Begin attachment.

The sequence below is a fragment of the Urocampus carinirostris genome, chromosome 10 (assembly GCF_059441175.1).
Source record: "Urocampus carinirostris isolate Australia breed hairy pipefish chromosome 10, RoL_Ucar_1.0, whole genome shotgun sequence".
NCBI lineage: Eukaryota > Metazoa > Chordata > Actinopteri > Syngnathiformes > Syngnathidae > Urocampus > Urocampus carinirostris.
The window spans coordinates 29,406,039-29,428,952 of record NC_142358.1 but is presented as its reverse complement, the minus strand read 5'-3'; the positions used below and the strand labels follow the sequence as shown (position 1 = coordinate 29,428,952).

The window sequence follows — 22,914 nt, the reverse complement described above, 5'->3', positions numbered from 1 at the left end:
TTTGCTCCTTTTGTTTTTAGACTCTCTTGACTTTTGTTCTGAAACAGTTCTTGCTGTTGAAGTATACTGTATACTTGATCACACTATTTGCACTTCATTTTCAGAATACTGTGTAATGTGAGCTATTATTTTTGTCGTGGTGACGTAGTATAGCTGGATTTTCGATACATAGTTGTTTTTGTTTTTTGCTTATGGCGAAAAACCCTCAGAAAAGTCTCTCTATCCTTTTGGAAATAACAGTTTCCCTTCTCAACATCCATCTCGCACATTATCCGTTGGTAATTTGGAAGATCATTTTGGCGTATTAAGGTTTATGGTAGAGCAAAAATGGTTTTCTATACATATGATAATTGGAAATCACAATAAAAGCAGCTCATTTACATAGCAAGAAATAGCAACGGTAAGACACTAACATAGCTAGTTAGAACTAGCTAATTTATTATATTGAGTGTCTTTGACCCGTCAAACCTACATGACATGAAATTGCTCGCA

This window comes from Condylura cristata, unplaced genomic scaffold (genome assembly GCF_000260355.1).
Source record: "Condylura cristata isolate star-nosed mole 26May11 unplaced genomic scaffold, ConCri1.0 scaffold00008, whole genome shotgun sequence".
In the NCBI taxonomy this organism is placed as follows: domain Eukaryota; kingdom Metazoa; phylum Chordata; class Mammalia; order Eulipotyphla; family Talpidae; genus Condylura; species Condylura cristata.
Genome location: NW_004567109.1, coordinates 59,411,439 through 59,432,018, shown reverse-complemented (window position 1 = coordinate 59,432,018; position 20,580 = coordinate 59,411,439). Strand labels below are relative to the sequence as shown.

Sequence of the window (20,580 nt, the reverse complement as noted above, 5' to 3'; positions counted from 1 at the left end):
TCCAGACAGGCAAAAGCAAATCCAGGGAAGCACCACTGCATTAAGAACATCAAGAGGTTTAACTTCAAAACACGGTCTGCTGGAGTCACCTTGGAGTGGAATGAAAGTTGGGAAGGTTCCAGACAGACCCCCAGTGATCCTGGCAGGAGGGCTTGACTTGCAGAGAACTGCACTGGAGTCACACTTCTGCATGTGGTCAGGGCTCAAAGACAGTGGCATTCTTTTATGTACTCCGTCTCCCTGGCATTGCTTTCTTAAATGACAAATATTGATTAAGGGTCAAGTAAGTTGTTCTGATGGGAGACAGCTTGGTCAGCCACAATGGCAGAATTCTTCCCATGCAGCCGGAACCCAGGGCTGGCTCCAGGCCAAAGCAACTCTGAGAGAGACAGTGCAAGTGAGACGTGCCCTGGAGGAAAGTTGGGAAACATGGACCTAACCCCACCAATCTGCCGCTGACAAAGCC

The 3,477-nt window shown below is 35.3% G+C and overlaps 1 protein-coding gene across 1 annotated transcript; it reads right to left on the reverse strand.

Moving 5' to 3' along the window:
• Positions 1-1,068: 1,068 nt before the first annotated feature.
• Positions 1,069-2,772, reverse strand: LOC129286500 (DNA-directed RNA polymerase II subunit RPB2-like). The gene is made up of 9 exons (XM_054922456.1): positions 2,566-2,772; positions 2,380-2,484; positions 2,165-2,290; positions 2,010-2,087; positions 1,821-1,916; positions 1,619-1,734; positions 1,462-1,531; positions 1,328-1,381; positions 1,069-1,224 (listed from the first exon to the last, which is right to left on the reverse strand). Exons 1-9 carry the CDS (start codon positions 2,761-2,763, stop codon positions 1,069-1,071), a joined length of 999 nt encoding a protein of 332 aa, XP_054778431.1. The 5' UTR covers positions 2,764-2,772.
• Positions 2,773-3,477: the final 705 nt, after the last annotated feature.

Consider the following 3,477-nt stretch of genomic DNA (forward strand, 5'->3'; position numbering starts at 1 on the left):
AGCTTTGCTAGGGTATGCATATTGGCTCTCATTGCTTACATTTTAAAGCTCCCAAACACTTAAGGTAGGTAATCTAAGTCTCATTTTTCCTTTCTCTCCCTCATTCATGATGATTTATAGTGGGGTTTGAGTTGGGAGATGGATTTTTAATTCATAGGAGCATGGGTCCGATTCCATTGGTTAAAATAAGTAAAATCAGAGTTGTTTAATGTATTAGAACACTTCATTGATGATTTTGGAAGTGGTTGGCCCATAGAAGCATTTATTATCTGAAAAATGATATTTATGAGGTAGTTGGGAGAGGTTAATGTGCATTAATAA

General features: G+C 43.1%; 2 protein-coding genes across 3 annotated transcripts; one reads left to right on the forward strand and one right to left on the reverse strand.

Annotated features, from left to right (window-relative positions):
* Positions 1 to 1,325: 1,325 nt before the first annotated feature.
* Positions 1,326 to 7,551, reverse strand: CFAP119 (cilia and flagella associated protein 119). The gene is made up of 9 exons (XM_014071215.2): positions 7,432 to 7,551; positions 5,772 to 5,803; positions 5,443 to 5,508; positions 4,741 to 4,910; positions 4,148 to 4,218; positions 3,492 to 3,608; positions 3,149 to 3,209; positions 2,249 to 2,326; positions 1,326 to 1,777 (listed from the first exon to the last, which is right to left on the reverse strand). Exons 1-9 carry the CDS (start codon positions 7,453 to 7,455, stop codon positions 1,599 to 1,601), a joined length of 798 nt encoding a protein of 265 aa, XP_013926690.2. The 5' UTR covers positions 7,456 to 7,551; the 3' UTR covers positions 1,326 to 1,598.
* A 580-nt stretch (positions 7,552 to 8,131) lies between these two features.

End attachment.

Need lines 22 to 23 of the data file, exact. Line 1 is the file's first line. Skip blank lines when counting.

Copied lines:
* Positions 1 to 1,325: 1,325 nt before the first annotated feature.
* Positions 1,326 to 7,551, reverse strand: CFAP119 (cilia and flagella associated protein 119). The gene is made up of 9 exons (XM_014071215.2): positions 7,432 to 7,551; positions 5,772 to 5,803; positions 5,443 to 5,508; positions 4,741 to 4,910; positions 4,148 to 4,218; positions 3,492 to 3,608; positions 3,149 to 3,209; positions 2,249 to 2,326; positions 1,326 to 1,777 (listed from the first exon to the last, which is right to left on the reverse strand). Exons 1-9 carry the CDS (start codon positions 7,453 to 7,455, stop codon positions 1,599 to 1,601), a joined length of 798 nt encoding a protein of 265 aa, XP_013926690.2. The 5' UTR covers positions 7,456 to 7,551; the 3' UTR covers positions 1,326 to 1,598.